Need a calm voice on the phone right now? Nurses staff Cincinnati Health Department hotline

Call 513-357-7462 to reach hotline
Cincinnati Health Department Nurse Hotline
Posted at 5:52 PM, Mar 18, 2020

Editor’s note: With our coronavirus coverage, our goal is not to alarm you but to equip you with the information you need. We will try to keep things in context and focus on helping you make decisions. See a list of resources and frequently asked questions at the end of this story.

They’re busier than they’ve ever been, but the nurses answering at the Cincinnati Health Department hotline want you to keep calling.

“Continue to call if you have any questions at all,” nursing director Virginia Scott said Wednesday afternoon. “If your provider has any questions for the health department, please call our hotline.”

The hotline, available by calling 513-357-7462, opened Saturday in Corryville to field questions about COVID-19.

“We have providers that are calling, citizens calling, 'Where can I be tested?'” Scott said. “We have calls from mini-clinics, we have calls from, 'Where do I even have my patient go for testing?'"

So far, Scott said, the call center has taken about 150 calls, but that number is expected to jump to 500 by the weekend. The call center is staffed by registered nurses, many of whom work in school-based health centers.

Through the calls, nurses are monitoring patients for temperatures as well as tracking and investigating travelers and close contacts. They’re following CDC guidelines as they give out advice.

“Mild symptoms, you stay home,” Scott said. “If you’ve been told by your local provider to quarantine for 14 days, just follow that guidance.”

Above all else, Scott said, the nurses on the other end of the phone are providing information, but also urging callers to stay calm.

“I would say not just at home, even if you’re at work, and you’re concerned and you’re worried about someone next to you, just relax,” Scott said. “Just breathe through this. Just stay calm and balance that. I think we will all be okay.”

Find more coronavirus/COVID-19 hotlines and resources below:


  • Department of Health COVID-19 hotline: 833-4-ASK-ODH, Cincinnati's Health Department hotline: 513-357-7462
  • See ODH’s COVID-19 resources here.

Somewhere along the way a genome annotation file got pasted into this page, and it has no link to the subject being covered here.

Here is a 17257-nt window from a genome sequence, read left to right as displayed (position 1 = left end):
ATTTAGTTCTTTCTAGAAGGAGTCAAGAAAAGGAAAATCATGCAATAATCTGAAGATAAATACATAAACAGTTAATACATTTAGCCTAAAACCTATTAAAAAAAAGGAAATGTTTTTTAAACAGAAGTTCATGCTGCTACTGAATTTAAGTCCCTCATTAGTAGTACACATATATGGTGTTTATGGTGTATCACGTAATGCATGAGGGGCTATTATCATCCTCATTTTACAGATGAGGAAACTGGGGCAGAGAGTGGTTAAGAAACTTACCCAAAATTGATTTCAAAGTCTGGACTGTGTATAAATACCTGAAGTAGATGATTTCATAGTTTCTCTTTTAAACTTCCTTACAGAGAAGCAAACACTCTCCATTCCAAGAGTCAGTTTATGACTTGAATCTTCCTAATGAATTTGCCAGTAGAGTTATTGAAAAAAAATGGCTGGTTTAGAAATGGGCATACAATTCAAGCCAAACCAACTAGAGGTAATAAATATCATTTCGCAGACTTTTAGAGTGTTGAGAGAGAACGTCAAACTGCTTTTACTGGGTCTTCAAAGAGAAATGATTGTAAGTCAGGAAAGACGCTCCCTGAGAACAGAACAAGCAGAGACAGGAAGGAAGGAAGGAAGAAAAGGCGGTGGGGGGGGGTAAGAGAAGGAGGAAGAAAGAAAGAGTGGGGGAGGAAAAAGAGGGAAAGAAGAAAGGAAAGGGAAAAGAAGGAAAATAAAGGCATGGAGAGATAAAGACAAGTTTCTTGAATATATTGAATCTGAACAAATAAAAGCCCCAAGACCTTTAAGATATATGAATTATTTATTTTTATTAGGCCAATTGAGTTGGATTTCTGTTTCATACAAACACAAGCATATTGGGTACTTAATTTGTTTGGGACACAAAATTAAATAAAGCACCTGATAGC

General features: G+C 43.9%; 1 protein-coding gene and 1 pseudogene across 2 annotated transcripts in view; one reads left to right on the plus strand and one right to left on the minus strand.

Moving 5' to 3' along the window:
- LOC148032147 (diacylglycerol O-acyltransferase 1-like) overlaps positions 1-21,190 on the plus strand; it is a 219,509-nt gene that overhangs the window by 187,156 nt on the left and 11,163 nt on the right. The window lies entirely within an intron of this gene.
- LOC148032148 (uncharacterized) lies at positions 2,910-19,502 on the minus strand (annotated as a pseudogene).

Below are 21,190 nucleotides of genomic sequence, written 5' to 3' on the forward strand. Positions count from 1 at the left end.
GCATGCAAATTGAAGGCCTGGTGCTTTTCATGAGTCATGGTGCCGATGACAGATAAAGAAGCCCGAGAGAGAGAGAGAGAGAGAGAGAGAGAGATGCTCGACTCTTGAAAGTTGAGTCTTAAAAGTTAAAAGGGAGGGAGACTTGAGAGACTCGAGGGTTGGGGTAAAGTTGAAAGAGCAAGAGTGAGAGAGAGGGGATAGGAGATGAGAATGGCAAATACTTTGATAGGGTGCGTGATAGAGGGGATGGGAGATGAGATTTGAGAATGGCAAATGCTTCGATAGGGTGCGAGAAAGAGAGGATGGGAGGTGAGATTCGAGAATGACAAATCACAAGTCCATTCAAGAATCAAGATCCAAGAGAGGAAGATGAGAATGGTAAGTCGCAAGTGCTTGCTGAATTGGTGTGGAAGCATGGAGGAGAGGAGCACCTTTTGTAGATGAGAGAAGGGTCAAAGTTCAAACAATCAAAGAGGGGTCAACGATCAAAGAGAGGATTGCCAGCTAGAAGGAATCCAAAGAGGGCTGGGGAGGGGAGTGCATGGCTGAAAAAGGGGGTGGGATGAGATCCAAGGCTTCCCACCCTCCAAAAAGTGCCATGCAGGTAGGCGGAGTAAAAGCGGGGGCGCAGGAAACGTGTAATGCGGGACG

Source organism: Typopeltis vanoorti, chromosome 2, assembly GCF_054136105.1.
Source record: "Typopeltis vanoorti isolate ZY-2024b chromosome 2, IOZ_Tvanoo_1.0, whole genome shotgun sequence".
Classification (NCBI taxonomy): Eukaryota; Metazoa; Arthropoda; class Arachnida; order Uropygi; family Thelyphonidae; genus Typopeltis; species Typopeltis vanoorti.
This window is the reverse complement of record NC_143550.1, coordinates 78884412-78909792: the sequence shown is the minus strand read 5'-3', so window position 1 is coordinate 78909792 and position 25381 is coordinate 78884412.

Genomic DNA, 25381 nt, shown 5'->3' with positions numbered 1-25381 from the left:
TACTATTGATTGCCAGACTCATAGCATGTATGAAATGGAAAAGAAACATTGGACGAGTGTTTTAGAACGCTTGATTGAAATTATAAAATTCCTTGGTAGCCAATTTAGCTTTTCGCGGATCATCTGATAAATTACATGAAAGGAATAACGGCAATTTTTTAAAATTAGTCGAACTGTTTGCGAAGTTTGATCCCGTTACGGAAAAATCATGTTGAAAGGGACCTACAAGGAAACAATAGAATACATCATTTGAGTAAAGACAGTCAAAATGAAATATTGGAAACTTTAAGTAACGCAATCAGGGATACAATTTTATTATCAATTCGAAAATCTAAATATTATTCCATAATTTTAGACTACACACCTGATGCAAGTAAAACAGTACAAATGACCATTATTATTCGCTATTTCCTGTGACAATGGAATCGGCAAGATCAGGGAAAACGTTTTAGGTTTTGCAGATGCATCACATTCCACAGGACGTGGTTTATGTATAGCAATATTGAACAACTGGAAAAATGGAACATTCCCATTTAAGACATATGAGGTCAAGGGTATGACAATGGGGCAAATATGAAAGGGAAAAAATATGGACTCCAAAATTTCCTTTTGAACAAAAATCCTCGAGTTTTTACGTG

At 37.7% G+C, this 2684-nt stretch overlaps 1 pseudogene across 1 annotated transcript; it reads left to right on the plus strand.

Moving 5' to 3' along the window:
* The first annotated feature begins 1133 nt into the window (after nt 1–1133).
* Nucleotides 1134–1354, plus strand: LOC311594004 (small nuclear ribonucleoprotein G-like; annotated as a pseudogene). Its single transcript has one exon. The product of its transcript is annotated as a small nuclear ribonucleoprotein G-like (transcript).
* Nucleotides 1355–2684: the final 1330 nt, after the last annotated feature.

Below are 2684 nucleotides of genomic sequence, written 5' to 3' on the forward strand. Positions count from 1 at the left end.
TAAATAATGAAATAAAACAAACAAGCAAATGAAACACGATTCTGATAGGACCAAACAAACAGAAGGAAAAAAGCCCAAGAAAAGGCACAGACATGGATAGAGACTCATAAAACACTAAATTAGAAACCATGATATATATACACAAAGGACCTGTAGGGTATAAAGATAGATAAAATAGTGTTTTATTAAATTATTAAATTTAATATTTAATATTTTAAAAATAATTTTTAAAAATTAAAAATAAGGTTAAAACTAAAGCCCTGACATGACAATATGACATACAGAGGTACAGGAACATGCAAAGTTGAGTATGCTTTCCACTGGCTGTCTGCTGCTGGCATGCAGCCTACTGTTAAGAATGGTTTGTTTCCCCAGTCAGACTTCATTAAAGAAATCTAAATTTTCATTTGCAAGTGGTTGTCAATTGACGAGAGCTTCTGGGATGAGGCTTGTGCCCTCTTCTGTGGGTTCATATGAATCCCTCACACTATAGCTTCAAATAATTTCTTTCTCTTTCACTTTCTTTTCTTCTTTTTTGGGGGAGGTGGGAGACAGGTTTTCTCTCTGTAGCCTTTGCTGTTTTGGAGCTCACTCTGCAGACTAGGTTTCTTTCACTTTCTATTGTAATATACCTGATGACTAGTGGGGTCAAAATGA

• State COVID-19 hotline: 1-800-722-5725
  • See the Cabinet for Health and Family Services coronavirus resource site here.


What is coronavirus, COVID-19?

According to the World Health Organization, coronaviruses are "a large family of viruses that cause illness ranging from the common cold to more severe diseases such as Middle East Respiratory Syndrome (MERS-CoV) and Severe Acute Respiratory Syndrome (SARS-CoV).

A novel coronavirus, such as COVID-19, is a new strain that has not been previously identified in humans.

COVID-19 was first identified in December 2019 in Wuhan City, Hubei Province, China and has now been detected in 45 countries across the globe, including in the U.S., according to the CDC.

The CDC reports the initial patients in China have some link to a large seafood and live animal market, indicative of animal-to-person spread. A growing number of patients, however, did not report exposure to animal markets, indicating the disease is spreading person-to-person.

What are the symptoms? How does it spread?

Confirmed cases of COVID-19 have ranged from mild symptoms to severe illness and death, according to the CDC. Symptoms can include fever, cough, shortness of breath.

The CDC said symptoms could appear in as few as two days or as long as 14 days after exposure. It is similar to the incubation period for MERS.

Spread of the virus is thought to be mainly from person-to-person. Spread is between people who are in close contact with one another (within about six feet). Spread occurs via respiratory droplets produced when an infected person coughs or sneezes. The droplets can land in the mouths or noses of people who are nearby or possibly be inhaled into the lungs.

According to the CDC, it could be possible for a person to get COVID-19 by touching a surface or object that has the virus on it and then touching their own mouth, nose or possibly their eyes. This is not thought to be the main way the virus spreads, the CDC said.
The disease is most contagious when people are the sickest and showing the most symptoms.